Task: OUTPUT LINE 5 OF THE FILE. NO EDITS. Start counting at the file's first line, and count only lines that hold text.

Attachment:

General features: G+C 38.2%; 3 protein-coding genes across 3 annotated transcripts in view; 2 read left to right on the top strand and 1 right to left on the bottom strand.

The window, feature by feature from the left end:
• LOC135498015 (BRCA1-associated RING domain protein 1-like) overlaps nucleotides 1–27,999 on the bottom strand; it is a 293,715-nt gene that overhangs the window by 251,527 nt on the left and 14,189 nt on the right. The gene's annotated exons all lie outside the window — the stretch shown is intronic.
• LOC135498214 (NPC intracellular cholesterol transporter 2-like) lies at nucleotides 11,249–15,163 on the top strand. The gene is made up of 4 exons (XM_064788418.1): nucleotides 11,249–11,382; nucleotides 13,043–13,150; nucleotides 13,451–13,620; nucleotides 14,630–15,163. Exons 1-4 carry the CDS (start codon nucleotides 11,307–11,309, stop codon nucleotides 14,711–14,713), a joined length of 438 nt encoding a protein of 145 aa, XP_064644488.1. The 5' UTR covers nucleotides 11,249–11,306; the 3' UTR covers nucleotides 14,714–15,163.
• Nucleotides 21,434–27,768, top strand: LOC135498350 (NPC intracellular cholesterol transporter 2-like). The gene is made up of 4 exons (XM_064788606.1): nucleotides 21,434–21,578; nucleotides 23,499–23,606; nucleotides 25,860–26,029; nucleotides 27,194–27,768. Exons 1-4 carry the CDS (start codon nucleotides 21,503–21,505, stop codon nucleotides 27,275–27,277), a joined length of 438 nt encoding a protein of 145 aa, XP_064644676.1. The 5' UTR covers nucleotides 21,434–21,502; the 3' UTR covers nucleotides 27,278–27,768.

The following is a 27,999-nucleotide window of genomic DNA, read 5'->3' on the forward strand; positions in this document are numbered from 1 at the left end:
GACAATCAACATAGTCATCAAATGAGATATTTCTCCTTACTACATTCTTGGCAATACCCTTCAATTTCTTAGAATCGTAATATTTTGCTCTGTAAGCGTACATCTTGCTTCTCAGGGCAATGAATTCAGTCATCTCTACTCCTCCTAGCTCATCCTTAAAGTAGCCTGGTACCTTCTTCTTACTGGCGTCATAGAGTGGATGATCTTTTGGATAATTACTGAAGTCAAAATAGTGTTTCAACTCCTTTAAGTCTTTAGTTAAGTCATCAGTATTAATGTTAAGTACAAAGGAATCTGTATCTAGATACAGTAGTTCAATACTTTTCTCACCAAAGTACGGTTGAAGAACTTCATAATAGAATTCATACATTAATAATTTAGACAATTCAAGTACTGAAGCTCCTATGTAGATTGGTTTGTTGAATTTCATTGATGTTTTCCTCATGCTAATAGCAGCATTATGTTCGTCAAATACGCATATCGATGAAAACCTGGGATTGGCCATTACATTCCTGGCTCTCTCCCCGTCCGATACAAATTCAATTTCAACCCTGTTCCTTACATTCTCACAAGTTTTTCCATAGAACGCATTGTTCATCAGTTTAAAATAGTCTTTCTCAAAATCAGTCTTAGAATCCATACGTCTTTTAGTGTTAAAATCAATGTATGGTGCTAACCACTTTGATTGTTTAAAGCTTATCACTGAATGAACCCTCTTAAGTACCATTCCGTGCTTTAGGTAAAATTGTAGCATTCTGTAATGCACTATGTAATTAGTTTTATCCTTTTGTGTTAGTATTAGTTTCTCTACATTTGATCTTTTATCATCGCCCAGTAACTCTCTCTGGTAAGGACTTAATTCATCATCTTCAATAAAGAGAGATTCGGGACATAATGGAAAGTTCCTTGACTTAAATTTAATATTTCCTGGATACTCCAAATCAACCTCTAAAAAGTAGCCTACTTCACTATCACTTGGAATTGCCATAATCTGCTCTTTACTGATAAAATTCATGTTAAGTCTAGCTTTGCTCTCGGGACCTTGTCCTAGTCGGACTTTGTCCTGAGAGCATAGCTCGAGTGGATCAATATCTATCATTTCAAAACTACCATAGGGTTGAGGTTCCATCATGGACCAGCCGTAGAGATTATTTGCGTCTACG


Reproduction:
• Nucleotides 21,434–27,768, top strand: LOC135498350 (NPC intracellular cholesterol transporter 2-like). The gene is made up of 4 exons (XM_064788606.1): nucleotides 21,434–21,578; nucleotides 23,499–23,606; nucleotides 25,860–26,029; nucleotides 27,194–27,768. Exons 1-4 carry the CDS (start codon nucleotides 21,503–21,505, stop codon nucleotides 27,275–27,277), a joined length of 438 nt encoding a protein of 145 aa, XP_064644676.1. The 5' UTR covers nucleotides 21,434–21,502; the 3' UTR covers nucleotides 27,278–27,768.